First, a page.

What’s happening this week?
The extreme heat in the UK this week is being caused by the jetstream sitting in an unusual position.
The jetstream is a core of strong winds six miles above Earth’s surface that shapes our weather in Scotland and indeed across all of northern Europe.
Right now the jetstream is deflected far north of the UK, causing hot air from the Mediterranean to be carried northwards to the UK and giving us this short heatwave.
Although Scotland will not feel the full brunt of the heat, thermometers are expected to hit 37C in London this Thursday.
Is climate change the cause?
It is impossible to say whether individual events – such as this week’s heatwave – are caused by climate change.
The kind of weather pattern delivering today’s hot air, a deflected jetstream, is not itself caused by climate change.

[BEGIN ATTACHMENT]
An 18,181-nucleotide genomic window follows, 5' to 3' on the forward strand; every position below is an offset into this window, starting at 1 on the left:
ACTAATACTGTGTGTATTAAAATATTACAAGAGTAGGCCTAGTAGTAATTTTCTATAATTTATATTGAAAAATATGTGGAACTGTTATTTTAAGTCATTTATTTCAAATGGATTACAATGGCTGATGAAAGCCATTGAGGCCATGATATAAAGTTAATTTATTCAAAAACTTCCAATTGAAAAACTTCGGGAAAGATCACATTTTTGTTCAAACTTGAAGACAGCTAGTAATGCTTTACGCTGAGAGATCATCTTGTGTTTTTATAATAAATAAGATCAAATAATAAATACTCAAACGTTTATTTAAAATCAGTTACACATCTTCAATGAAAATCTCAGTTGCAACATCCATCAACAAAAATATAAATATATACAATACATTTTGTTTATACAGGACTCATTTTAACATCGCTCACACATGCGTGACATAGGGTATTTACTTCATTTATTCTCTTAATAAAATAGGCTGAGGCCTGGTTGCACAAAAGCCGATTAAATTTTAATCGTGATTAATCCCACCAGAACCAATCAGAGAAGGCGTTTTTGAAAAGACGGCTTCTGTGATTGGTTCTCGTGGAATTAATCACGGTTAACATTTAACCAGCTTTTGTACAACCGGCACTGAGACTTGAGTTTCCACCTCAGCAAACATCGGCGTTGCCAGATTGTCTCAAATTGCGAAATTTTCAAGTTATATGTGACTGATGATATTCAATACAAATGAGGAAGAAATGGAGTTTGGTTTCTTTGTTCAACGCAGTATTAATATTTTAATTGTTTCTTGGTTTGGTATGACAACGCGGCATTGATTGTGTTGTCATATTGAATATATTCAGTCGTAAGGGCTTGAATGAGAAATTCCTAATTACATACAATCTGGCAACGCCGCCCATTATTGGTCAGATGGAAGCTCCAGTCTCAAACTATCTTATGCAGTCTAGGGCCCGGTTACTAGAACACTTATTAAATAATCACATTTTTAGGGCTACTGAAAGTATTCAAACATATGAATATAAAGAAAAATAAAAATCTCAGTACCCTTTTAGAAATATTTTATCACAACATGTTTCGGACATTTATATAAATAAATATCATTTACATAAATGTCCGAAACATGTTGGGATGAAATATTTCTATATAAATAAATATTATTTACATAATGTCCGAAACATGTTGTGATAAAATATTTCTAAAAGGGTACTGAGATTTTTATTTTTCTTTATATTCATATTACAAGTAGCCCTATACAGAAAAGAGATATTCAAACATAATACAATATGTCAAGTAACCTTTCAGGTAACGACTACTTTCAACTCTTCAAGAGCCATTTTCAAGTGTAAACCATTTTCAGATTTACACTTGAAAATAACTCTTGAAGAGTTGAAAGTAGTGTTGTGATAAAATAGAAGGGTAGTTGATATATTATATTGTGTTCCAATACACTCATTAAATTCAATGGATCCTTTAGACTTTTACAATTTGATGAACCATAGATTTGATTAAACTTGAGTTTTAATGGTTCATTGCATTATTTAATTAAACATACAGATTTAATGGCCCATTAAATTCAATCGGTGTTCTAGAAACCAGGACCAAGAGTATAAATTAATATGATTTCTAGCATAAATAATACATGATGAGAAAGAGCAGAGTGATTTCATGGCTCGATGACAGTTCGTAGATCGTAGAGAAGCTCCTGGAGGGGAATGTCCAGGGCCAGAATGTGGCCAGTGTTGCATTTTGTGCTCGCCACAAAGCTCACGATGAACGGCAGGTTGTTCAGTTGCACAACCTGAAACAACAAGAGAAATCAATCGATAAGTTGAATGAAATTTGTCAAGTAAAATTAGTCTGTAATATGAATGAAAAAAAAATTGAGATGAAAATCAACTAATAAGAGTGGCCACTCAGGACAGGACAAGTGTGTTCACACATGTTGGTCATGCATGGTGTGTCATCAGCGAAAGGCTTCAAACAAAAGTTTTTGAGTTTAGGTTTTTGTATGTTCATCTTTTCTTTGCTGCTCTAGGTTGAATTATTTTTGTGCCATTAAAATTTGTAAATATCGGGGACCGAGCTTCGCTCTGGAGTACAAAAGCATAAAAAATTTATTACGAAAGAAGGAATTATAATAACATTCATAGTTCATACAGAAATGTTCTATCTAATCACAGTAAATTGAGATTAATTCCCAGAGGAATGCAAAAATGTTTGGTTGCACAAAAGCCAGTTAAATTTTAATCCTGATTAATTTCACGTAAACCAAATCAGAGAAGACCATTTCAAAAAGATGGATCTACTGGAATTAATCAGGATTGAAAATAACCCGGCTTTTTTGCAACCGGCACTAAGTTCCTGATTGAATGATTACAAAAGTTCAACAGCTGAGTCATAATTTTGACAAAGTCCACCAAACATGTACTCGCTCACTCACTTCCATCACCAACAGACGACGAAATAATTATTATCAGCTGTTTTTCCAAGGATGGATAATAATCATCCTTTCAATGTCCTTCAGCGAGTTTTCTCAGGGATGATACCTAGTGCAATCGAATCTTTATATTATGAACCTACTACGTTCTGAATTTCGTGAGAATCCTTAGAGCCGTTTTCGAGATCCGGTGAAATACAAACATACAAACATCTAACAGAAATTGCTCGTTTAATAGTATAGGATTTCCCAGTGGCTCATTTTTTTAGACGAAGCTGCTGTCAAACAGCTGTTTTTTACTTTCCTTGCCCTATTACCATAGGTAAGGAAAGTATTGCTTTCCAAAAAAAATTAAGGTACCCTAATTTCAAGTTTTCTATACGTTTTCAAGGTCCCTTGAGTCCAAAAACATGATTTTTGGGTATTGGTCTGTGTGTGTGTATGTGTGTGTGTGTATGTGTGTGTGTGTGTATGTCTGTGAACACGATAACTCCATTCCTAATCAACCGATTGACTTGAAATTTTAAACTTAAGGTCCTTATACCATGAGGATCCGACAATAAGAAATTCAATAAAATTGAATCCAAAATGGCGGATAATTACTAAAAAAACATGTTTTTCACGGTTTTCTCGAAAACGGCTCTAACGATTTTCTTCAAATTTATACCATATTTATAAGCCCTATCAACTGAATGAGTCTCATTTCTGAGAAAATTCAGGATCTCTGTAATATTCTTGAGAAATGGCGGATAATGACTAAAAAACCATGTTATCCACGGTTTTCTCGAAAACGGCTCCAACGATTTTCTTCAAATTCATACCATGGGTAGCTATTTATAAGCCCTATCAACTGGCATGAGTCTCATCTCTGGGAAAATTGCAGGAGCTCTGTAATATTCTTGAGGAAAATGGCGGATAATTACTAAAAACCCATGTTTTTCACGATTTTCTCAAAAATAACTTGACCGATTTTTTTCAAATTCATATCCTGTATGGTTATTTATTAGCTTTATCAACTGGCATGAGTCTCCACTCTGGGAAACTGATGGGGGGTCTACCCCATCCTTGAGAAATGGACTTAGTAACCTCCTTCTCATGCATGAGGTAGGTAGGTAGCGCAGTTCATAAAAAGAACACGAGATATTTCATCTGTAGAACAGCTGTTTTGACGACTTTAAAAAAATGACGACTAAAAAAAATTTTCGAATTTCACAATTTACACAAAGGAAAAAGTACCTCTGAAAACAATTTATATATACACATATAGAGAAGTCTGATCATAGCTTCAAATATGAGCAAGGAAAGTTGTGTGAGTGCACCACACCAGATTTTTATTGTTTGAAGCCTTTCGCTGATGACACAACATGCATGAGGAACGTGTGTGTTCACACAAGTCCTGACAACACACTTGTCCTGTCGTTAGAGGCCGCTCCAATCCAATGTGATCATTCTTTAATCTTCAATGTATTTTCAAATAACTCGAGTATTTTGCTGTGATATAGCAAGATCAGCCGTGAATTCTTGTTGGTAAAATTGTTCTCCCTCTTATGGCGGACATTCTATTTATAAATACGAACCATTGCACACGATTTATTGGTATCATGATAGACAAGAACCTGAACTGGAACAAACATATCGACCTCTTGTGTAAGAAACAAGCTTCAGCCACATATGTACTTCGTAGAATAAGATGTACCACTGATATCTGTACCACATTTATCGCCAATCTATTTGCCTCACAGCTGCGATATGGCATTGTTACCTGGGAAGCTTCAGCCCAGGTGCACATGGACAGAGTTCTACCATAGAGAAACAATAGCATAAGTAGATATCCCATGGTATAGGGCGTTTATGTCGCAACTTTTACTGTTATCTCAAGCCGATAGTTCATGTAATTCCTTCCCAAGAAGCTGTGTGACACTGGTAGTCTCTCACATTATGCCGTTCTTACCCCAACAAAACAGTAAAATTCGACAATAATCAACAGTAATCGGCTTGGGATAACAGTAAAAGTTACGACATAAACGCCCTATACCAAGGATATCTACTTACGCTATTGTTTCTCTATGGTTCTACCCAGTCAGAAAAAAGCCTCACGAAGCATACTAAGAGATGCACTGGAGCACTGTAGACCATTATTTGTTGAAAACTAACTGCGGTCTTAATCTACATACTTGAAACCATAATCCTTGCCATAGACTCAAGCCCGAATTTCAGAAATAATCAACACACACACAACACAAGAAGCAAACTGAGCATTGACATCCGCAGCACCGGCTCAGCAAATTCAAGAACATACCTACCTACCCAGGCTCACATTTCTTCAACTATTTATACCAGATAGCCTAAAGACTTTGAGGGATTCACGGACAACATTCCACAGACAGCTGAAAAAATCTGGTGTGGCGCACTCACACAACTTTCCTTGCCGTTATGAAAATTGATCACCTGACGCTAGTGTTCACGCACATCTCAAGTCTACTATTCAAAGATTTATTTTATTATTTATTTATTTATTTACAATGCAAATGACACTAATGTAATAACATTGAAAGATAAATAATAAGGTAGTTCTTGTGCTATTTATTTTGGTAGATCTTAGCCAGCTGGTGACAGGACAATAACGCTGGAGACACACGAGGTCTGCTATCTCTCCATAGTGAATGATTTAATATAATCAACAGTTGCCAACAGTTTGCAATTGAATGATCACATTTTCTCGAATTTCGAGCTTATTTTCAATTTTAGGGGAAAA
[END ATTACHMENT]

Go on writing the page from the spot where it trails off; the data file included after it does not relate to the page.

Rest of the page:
Indeed, the famous 1976 heatwave was a result of similar meteorological conditions.
What is different now is that the global temperature is about one degree Celsius hotter than in 1976, meaning that when these unusual weather patterns occur, the heatwave is more severe.
Met Office scientists found that last summer’s heatwave – during which Scotland experienced its hottest day on record – was 30 times more likely because of global warming.
Climate change is “loading the dice” for heatwaves, making them much more likely and much more severe.
Michael P Byrne PhD, lecturer in Earth and Environmental Sciences at St Andrews University and Marie Skłodowska-Curie Research Fellow at Oxford University.